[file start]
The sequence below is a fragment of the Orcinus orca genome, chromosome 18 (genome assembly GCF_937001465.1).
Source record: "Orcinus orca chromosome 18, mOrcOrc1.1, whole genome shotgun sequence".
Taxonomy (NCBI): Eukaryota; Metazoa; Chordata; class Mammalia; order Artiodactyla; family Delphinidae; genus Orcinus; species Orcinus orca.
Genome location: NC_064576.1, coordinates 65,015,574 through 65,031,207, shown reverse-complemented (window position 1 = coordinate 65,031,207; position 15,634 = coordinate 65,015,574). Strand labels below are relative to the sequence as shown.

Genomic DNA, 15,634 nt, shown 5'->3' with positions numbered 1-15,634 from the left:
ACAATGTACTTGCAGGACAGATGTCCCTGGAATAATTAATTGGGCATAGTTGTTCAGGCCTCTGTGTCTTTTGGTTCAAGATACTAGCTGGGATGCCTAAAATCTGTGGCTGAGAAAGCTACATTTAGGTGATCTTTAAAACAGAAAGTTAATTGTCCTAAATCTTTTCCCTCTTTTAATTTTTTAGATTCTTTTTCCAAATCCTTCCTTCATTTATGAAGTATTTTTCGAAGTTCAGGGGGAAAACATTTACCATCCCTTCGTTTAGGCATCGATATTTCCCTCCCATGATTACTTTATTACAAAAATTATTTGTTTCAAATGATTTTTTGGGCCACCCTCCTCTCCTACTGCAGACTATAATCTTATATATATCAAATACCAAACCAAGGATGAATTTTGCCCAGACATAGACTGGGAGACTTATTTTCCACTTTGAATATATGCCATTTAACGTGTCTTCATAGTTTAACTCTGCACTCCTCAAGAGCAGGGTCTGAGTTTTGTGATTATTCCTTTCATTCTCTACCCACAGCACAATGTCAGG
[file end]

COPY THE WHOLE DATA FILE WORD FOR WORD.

The sequence below is a fragment of the Orcinus orca genome, chromosome 18 (genome assembly GCF_937001465.1).
Source record: "Orcinus orca chromosome 18, mOrcOrc1.1, whole genome shotgun sequence".
Taxonomy (NCBI): Eukaryota; Metazoa; Chordata; class Mammalia; order Artiodactyla; family Delphinidae; genus Orcinus; species Orcinus orca.
Genome location: NC_064576.1, coordinates 65,015,574 through 65,031,207, shown reverse-complemented (window position 1 = coordinate 65,031,207; position 15,634 = coordinate 65,015,574). Strand labels below are relative to the sequence as shown.

Genomic DNA, 15,634 nt, shown 5'->3' with positions numbered 1-15,634 from the left:
ACAATGTACTTGCAGGACAGATGTCCCTGGAATAATTAATTGGGCATAGTTGTTCAGGCCTCTGTGTCTTTTGGTTCAAGATACTAGCTGGGATGCCTAAAATCTGTGGCTGAGAAAGCTACATTTAGGTGATCTTTAAAACAGAAAGTTAATTGTCCTAAATCTTTTCCCTCTTTTAATTTTTTAGATTCTTTTTCCAAATCCTTCCTTCATTTATGAAGTATTTTTCGAAGTTCAGGGGGAAAACATTTACCATCCCTTCGTTTAGGCATCGATATTTCCCTCCCATGATTACTTTATTACAAAAATTATTTGTTTCAAATGATTTTTTGGGCCACCCTCCTCTCCTACTGCAGACTATAATCTTATATATATCAAATACCAAACCAAGGATGAATTTTGCCCAGACATAGACTGGGAGACTTATTTTCCACTTTGAATATATGCCATTTAACGTGTCTTCATAGTTTAACTCTGCACTCCTCAAGAGCAGGGTCTGAGTTTTGTGATTATTCCTTTCATTCTCTACCCACAGCACAATGTCAGG